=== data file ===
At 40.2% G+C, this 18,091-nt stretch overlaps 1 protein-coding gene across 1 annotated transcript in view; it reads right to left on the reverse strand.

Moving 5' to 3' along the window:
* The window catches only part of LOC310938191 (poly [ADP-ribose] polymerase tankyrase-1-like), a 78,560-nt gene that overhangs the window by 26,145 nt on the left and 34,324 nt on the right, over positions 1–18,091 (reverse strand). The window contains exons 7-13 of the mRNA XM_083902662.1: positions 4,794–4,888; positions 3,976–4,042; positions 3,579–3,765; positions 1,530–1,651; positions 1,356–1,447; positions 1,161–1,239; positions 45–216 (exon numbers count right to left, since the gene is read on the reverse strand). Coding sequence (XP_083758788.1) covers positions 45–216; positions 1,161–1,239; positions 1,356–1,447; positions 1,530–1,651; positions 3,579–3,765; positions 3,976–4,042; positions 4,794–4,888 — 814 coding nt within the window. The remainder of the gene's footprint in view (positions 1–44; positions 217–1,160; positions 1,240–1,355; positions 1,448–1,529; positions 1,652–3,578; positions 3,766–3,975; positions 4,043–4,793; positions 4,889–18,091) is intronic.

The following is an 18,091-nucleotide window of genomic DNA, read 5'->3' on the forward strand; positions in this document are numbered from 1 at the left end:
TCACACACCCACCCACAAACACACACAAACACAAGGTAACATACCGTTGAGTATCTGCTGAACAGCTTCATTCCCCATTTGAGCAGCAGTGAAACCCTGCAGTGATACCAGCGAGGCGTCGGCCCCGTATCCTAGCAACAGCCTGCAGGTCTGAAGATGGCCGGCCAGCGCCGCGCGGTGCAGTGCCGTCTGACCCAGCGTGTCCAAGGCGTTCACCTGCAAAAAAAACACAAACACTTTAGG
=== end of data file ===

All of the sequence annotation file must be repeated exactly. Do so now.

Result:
At 40.2% G+C, this 18,091-nt stretch overlaps 1 protein-coding gene across 1 annotated transcript in view; it reads right to left on the reverse strand.

Moving 5' to 3' along the window:
* The window catches only part of LOC310938191 (poly [ADP-ribose] polymerase tankyrase-1-like), a 78,560-nt gene that overhangs the window by 26,145 nt on the left and 34,324 nt on the right, over positions 1–18,091 (reverse strand). The window contains exons 7-13 of the mRNA XM_083902662.1: positions 4,794–4,888; positions 3,976–4,042; positions 3,579–3,765; positions 1,530–1,651; positions 1,356–1,447; positions 1,161–1,239; positions 45–216 (exon numbers count right to left, since the gene is read on the reverse strand). Coding sequence (XP_083758788.1) covers positions 45–216; positions 1,161–1,239; positions 1,356–1,447; positions 1,530–1,651; positions 3,579–3,765; positions 3,976–4,042; positions 4,794–4,888 — 814 coding nt within the window. The remainder of the gene's footprint in view (positions 1–44; positions 217–1,160; positions 1,240–1,355; positions 1,448–1,529; positions 1,652–3,578; positions 3,766–3,975; positions 4,043–4,793; positions 4,889–18,091) is intronic.

The following is an 18,091-nucleotide window of genomic DNA, read 5'->3' on the forward strand; positions in this document are numbered from 1 at the left end:
TCACACACCCACCCACAAACACACACAAACACAAGGTAACATACCGTTGAGTATCTGCTGAACAGCTTCATTCCCCATTTGAGCAGCAGTGAAACCCTGCAGTGATACCAGCGAGGCGTCGGCCCCGTATCCTAGCAACAGCCTGCAGGTCTGAAGATGGCCGGCCAGCGCCGCGCGGTGCAGTGCCGTCTGACCCAGCGTGTCCAAGGCGTTCACCTGCAAAAAAAACACAAACACTTTAGG